As I was in Boots this weekend purchasing some essentials I came across a couple scouring the ever growing and exhaustive range of dental products that are on offer. They looked beyond baffled as they tried to make sense of the display in front of them. There was a variety of toothbrushes with many gadgets and gizmos, mouthwashes and toothpastes that claim to have an array of amazing qualities and healing powers, not to mention the multitude of items available to clean the spaces between your teeth. It really is a minefield and I can completely understand why people feel at a loss to know what to buy. In the dental profession I am sure we all have our own favourites but here are some basic tips to help try and see through the marketing and find effective and value for money items.
Manual toothbrush – go for a small/compact head with medium bristles. Some good examples are Sensodyne 3.5 or Oral B 35
Pulsing style manual toothbrush – more gimmick than substance, so no need to spend your extra pennies on these.
Battery-powered toothbrush – these are cheaper than electric toothbrushes but less effective and often come without a timer. They can however be handy for travelling. I appreciate budgets vary but the best long term investment and value for money is an electric toothbrush.
Electric toothbrush – clinical evidence suggests the oscillating rotating brush is the best one to buy. A timer is essential and one that times you every 30 seconds is more beneficial to achieving an even clean. A pressure sensor can also be useful. Good electric toothbrushes such as the Oral B 2000 can start from £30.
Electric toothbrush heads – small single headed brushes are best as they make it easier to access the whole mouth and are often cheaper. Don’t be fooled by fancier brush heads that say things such as ‘flossing action’, they do not floss between your teeth and you will still need to clean those areas separately.
Generally speaking with both manual and electric toothbrushes the more gadgets a brush has the higher the cost and these are rarely necessary. They end up not being used so keep it simple.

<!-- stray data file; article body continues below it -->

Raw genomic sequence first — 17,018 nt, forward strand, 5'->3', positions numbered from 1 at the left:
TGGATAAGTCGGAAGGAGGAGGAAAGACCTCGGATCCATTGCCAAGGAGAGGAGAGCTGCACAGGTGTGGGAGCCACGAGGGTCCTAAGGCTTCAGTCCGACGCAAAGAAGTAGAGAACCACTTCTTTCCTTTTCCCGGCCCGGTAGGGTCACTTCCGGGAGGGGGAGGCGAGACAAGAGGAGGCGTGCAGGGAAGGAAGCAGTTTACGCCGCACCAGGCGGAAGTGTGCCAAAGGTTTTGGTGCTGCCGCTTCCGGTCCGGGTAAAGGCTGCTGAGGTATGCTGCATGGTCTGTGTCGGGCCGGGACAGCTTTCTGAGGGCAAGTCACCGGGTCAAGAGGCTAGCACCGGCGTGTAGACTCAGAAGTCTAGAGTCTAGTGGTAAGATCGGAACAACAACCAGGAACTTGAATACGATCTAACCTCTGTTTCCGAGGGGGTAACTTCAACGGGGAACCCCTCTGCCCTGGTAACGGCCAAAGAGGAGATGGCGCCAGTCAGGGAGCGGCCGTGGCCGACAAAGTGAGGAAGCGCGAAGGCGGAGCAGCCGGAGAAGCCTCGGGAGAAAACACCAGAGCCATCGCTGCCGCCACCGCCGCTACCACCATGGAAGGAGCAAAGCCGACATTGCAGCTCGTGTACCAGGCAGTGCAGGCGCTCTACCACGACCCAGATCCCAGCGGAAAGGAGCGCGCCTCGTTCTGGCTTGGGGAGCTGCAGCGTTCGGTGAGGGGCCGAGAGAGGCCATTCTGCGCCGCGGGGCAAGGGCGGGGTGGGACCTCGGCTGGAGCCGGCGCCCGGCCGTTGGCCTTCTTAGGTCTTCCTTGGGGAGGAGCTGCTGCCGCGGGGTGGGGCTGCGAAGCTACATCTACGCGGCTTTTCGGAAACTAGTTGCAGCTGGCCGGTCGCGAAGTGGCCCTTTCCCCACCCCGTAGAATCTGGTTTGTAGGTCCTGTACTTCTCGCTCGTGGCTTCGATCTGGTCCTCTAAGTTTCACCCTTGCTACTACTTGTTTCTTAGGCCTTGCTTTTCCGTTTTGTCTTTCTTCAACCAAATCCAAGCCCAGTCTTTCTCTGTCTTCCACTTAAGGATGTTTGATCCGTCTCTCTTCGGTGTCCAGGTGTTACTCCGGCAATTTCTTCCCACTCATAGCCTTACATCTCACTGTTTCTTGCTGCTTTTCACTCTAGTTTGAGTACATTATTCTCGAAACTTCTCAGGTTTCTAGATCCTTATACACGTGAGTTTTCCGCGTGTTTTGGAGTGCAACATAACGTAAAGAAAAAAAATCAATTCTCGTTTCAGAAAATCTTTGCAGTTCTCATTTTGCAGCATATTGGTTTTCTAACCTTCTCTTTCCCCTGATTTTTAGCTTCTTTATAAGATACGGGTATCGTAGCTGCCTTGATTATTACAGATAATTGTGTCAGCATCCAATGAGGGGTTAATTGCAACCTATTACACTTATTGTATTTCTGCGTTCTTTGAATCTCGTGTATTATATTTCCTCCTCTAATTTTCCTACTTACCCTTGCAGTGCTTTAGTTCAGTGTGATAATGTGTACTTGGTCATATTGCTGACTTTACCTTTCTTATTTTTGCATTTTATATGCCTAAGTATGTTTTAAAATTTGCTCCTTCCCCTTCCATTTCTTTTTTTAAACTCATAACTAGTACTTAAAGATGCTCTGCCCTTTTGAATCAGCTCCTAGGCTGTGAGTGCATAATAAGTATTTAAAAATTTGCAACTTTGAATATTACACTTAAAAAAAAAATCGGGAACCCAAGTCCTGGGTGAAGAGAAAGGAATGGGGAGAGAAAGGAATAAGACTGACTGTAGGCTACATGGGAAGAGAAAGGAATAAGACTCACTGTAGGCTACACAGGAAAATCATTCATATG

The clinical guidelines recommend to use a toothpaste with 1,350-1,500ppm fluoride. This information can be found in the ingredients listed on the back and the majority of toothpastes on the market will contain this.
It is the action of your brush that removes the plaque rather than the toothpaste so the toothpaste choice largely comes down to personal preference of flavour and texture.
Sensitive toothpastes – these can really help with sensitivity but when you stop using them usually the sensitivity will return.
Whitening toothpastes – these do not whiten your teeth but can remove surface staining making the tooth appear whiter, but be cautious with these as they can be abrasive and may cause damage to your enamel over time.
This is not usually necessary as part of your ongoing daily routine as it is good brushing and effective cleaning of the spaces between your teeth that removes the sticky plaque, however many people like the fresh feeling that a mouthwash gives them and there are times when a mouthwash can be beneficial.
Fluoride daily mouthwash (0.05% or 225ppm) – this is good for people that have a high decay rate as well as people with orthodontic appliances, limited dexterity and certain medical conditions but in order for it to be beneficial it should be used at a separate time to brushing.
Gum irritations, tenderness and inflammation – One of the most well-known mouthwash brands to help with these symptoms is Corsodyl which contains an active ingredient called Chlorhexidine but follow the instructions carefully as this can cause staining. Curasept is an alternative that contains the same active ingredient but includes an anti-discoloration system to help reduce the staining potential. One of my personal favourites is a mouthwash called Peroxyl which contains hydrogen peroxide. This is good for minor irritations, inflammation and ulcers as well as relieving discomfort from erupting wisdom teeth. These are all medicated mouthwashes and are not designed for long term use, so again follow the instructions for all these products carefully.
Bad Breath (Halitosis) – mouthwashes on the market such as Ultradex or CB12 work by eliminating and preventing the volatile sulphur compounds linked to bad breath.
Remember with any mouthwash use it a separate time to brushing and if using a mouthwash for a fresh feeling then a cheaper one will suffice.
FLOSSING AND INTERDENTAL BRUSHES
Your toothbrush does not clean the spaces between your teeth so it is important to use something to clean this area to reduce the risk of decay and gum disease.
Floss – great for cleaning the tighter spaces between teeth. If you struggle with using string style floss then try a tape style floss as an alternative.
Flossettes/Floss Picks – these provide an alternative to traditional floss but are not as effective. I only recommend these if a patient struggles with regular flossing and interdental brushes. The catapult style tend to be easier to use than the saw shape variety.
Superfloss – this is designed to clean beneath bridges where regular floss/tape will not access.
Interdental brushes – these are ideal for removing plaque and debris from the larger spaces or if you struggle with floss. They come in a variety of sizes and you often need more than one size. One of the most well-known brands is TePe. A longer handled version called TePe Angle is good if you find it tough to access the back teeth. Some of my patients do not like the feel of this particular make between their teeth and have found the Vision brushes a good alternative.